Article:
THE incidence of intraoperative awareness with explicit recall is approximately 1–2 cases/1,000, with high-risk situations including cardiac surgery, trauma surgery, and emergency obstetric interventions.1,2
There can be severe and persistent psychiatric sequelae to awareness, which may recur years after the awareness event. The most severe consequence is post–traumatic stress disorder (PTSD), which can present with depression, anxiety attacks, or debilitating flashbacks.
Because the triggers of PTSD in this population are often healthcare settings and healthcare workers, many such patients will avoid further medical care. In patients who do return for surgical intervention, there is often a distrust of anesthesiologists, as well as fears related to PTSD flashbacks or a further awareness event.3
As such, a therapeutic modality that could attenuate the PTSD response to the surgical environment would be of great benefit in minimizing subsequent perioperative psychiatric sequelae. Here, we report the successful treatment of a patient with PTSD after intraoperative awareness by psychotherapy and desensitization to the operating room.
The patient was a 49-yr-old, 77-kg woman with a history of scoliosis, pseudoarthrosis, and other orthopedic problems who presented for a staged posterior–anterior lumbar spine fusion. Of note, the patient had a family history of malignant hyperthermia, and she had experienced cardiac arrest under ether during a hip surgery in 1968. It is unclear whether the arrest was due to malignant hyperthermia. Since that time, she had undergone more than 30 surgical procedures, with no adverse events. The posterior portion of the case proceeded uneventfully, and she presented 1 week later for the anterior intervention.
The patient had a 20-gauge intravenous catheter placed in her right hand preoperatively and was premedicated with 2 mg midazolam and 100 μg fentanyl. The patient was given 100 mg propofol and 7 mg vecuronium for induction; tracheal intubation proceeded uneventfully. Anesthetic maintenance initially consisted of 80 μg · kg−1 · min−1 propofol, 0.05 μg · kg−1 · min−1 remifentanil, and 50% nitrous oxide in oxygen. Because of the patient’s history of nausea and vomiting, nitrous oxide was discontinued shortly after surgical incision, and infusion rates were increased. At this time, arterial catheter placement was attempted in the right radial artery. During the placement of the arterial line, the intravenous catheter on the right hand ceased functioning, which interrupted the delivery of anesthetic. There was an increase in heart rate, but this was also the period directly after incision. After discovery of the malfunctioning intravenous catheter, the propofol and remifentanil infusions were transferred to a second peripheral intravenous catheter. No further benzodiazepine was administered.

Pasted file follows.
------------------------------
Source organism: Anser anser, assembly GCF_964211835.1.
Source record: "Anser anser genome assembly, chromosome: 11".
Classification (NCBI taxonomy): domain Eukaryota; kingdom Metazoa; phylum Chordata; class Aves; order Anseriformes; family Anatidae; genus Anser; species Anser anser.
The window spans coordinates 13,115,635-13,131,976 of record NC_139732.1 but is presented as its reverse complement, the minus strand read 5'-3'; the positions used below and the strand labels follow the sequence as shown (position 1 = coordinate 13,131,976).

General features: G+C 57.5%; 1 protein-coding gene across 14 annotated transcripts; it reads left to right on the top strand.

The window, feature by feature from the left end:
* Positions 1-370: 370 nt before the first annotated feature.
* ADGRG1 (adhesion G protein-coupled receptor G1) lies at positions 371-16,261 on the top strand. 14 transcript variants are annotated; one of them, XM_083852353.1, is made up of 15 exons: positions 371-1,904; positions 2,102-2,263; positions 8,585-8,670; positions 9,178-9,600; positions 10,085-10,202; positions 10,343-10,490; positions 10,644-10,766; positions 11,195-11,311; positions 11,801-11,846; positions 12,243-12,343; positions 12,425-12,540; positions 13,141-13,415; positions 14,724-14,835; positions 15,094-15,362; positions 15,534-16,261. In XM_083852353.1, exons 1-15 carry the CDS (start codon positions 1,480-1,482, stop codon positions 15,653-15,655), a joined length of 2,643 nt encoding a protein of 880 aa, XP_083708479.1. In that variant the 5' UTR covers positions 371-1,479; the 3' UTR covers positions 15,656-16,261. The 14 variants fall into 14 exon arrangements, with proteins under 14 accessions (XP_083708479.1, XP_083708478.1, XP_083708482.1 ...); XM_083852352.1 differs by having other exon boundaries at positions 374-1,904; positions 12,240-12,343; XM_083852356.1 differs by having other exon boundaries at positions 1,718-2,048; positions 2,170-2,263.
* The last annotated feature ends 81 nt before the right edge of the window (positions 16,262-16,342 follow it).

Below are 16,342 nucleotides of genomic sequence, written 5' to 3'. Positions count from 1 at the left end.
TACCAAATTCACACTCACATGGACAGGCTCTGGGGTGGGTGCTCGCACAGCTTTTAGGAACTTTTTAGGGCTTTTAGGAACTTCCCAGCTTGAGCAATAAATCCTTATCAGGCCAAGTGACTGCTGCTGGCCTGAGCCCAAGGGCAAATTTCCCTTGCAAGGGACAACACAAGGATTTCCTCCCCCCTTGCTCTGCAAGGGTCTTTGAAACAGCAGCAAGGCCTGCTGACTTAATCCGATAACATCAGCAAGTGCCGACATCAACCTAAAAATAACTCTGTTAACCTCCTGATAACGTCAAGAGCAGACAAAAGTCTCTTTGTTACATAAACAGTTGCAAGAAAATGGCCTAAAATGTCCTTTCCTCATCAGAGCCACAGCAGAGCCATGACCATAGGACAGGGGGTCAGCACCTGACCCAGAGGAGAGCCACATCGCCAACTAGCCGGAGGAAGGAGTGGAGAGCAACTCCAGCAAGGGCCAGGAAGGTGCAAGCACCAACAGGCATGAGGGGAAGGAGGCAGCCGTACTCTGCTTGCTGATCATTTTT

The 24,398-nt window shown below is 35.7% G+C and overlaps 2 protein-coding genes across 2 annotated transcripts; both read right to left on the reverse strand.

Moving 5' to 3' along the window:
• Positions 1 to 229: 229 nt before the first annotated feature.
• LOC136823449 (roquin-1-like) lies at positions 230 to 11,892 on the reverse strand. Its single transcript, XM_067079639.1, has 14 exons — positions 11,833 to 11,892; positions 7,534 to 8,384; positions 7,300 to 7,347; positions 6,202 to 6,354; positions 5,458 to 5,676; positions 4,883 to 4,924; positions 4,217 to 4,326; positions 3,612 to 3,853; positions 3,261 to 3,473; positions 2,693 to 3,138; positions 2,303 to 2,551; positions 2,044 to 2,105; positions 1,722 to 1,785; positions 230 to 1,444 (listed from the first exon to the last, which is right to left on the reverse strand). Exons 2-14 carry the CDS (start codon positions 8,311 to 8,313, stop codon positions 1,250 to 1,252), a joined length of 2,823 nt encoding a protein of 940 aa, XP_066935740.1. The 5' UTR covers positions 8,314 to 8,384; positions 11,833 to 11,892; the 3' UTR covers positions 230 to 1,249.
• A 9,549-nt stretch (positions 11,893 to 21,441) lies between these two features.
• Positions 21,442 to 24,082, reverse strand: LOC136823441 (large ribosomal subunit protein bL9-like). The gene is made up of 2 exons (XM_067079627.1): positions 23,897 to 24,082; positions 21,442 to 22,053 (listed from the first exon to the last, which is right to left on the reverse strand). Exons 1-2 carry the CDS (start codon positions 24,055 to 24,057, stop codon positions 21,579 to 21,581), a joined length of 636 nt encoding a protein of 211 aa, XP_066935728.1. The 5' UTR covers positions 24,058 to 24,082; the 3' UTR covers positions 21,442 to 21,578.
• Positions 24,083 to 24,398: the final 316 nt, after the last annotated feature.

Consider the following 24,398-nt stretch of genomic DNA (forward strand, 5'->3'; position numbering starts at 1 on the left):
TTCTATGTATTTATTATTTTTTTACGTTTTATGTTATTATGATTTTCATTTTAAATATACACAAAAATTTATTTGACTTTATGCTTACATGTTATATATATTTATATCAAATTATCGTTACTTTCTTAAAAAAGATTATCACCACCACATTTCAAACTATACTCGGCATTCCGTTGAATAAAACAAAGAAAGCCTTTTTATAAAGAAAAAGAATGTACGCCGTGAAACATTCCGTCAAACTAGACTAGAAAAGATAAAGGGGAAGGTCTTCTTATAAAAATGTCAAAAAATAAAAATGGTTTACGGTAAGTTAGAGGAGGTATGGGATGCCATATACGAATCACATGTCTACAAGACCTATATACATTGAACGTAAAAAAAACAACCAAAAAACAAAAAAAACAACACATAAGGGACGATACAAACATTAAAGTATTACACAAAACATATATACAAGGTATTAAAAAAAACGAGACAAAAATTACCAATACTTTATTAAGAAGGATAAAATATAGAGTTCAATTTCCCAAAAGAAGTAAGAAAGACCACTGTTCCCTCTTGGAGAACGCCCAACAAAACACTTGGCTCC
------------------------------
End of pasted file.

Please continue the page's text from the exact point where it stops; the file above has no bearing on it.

Postoperatively, the patient reported that she had been aware, unable to move, and in pain for a portion of the case. She expressed relief when the anesthesiologist confirmed that there was a period during which she could have been aware, because it validated her experience. After supportive visits by the anesthesiology staff and resident, the patient was referred for psychological evaluation and treatment. Selected points of her outpatient psychological treatment are described below.
The patient experiences intraoperative awareness.
Upon her first outpatient psychiatric evaluation, the patient endorsed daily intrusive thoughts about the surgical event that were “very upsetting.” She reported fear of having surgery again and distress when exposed to reminders of her surgery (such as a “surgical blue” color or medical television shows). She also experienced an almost complete loss of interest in activities that were enjoyable to her before her surgery, as well as a feeling of distance and detachment. She stated that she had difficulty falling asleep and reported moderate to severe hypervigilance.
The patient reported continued symptoms of PTSD and avoidance behaviors. She was reassured that her symptoms were normal responses to a traumatic experience. The rationale and description of exposure-based therapy for the treatment of PTSD was given, and questions were answered. A list of avoided situations was constructed and ranked according to the level of anxiety each provoked. The patient was instructed to engage in one of the lower ranked items, lying on her back in a dark room, for 20 min each day.
The patient reported that she had engaged in behaviors at home that she had been previously avoiding, including watching television shows with medical themes. Prolonged exposure to the trauma memory was initiated during therapy. The patient completed a first exposure and was coached on remaining in the first person, including as many sensory details as possible.
Supportive counseling was provided. “In vivo” exposure was done in the magnetic resonance imaging simulator one time each month. “Homework” assignments were given to continue engaging in previously avoided activities.